The applied electromagnetic focus area includes research emphases in antenna design, computational electromagnetics, electromagnetic compatibility and electromagnetic interference, fiber optics and optoelectronic systems, and RF and millimeter-wave circuits.Communication Systems and Networks
The communication systems and networks research focus area includes research emphases in adaptive modulation and coding techniques, decoding algorithms for error-correction codes, communication over time-varying channels, protocols for dynamic spectrum utilization, protocols for mobile radio networks, and applications of software-defined networking.Computer Systems Architecture
The computer systems architecture focus area encompasses research in accelerated and embedded computing, computer architecture, computer security, computer vision, distributed and high-performance computing, human-computer interfaces, sensor fusion, and sensor networks.Digital Signal Processing
The digital signal processing focus area includes research in artificial intelligence, computer vision, image processing, and speech processing.Electronics
Topics of research in the electronics focus area include semiconductor devices and materials, fabrication of electronic materials and devices, organic electronic materials and devices, dielectric films, bioelectronics, photovoltaics, power electronics, high-frequency electronics, and optoelectronic materials and devices.Intelligent Systems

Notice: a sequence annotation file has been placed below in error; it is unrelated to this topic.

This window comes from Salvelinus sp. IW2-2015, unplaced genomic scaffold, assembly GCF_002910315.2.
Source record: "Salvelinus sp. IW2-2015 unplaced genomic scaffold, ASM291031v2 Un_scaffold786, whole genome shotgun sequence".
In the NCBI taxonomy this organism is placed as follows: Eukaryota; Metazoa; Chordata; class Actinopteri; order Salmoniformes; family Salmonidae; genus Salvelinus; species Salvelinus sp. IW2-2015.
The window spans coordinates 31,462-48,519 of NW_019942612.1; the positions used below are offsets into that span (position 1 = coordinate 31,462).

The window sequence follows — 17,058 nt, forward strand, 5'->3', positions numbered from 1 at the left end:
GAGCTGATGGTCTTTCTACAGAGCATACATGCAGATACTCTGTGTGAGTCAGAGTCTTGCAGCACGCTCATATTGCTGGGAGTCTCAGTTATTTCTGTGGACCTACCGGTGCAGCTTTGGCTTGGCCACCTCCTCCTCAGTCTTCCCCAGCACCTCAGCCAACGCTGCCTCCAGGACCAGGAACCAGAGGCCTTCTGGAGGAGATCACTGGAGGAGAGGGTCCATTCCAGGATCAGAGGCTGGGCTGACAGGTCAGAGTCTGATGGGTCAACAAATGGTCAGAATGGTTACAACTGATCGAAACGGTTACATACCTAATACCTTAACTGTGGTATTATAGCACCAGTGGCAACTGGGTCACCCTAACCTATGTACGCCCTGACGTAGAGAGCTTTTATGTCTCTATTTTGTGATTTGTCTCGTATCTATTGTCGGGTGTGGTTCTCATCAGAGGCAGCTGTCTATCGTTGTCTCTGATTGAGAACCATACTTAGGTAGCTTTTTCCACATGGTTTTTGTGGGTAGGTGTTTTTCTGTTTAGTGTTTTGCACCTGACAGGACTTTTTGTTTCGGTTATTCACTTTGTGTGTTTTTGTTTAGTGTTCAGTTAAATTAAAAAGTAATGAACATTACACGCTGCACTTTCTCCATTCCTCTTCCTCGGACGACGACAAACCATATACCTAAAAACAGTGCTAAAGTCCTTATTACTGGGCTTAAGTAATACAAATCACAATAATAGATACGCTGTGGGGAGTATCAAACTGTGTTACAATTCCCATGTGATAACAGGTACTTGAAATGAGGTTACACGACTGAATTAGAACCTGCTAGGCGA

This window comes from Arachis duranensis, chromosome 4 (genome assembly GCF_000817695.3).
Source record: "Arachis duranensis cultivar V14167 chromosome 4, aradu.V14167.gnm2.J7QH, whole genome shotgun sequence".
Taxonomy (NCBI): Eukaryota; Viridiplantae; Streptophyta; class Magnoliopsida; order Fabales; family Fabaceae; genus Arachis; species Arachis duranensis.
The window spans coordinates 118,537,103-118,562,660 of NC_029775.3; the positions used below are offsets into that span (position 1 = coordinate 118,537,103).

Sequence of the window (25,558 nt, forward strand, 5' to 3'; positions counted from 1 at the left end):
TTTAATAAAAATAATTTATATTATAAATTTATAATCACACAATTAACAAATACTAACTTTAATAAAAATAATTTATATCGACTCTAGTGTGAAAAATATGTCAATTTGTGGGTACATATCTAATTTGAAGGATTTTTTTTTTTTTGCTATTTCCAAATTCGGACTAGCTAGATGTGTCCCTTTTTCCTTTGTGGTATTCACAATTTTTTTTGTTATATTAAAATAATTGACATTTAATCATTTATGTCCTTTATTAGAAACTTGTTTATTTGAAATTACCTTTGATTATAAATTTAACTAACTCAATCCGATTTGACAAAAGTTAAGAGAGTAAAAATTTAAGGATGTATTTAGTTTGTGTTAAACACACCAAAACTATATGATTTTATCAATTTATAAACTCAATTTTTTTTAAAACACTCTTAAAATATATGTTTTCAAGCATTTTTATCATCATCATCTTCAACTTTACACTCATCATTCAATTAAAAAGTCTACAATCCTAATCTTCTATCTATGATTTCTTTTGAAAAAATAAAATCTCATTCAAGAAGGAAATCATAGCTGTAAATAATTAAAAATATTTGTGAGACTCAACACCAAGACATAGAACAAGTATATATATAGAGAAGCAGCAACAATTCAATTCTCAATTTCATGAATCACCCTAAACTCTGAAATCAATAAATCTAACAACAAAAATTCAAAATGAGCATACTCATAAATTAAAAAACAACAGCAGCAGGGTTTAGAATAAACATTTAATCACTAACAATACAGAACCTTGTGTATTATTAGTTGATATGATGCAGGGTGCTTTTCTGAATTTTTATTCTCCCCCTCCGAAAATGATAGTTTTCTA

Research in the intelligent systems focus area encompasses the integrated application of several areas of expertise. They include artificial intelligence and neural networks, computer vision, control systems, embedded computing, human-machine interfaces, mechatronics, and robotics.Power
Faculty in the power focus area are engaged in research spanning alternative energy resources (solar and wind), power electronics, power grid simulation, and power system reliability and stability.
Admission is based on previous academic performance, standardized test scores and letters of recommendation. The student's statement of purpose should provide insight into his or her professional goals and academic interests in addition to describing any relevant prior research or work experience. The starting point for application on the web is www.clemson.edu/graduate/admissions/apply/. Applications for entrance in any semester must be received and complete no later than five weeks prior to the last date of registration for the semester. (Students who require a visa to attend Clemson should complete the application no later than five months prior to that date.) An application is considered complete only when all required application documents have been received by the Graduate School.
The School or Program offers a number of graduate assistantships to students each year based on merit. These are offered in the form of stipends and the additional benefit of tuition remission. Students must be enrolled in a minimum of 9 credit hours per semester to qualify for a graduate assistantship and must work a minimum of 10 hours a week as a teaching or research assistant or perform other tasks assigned by the School or Program.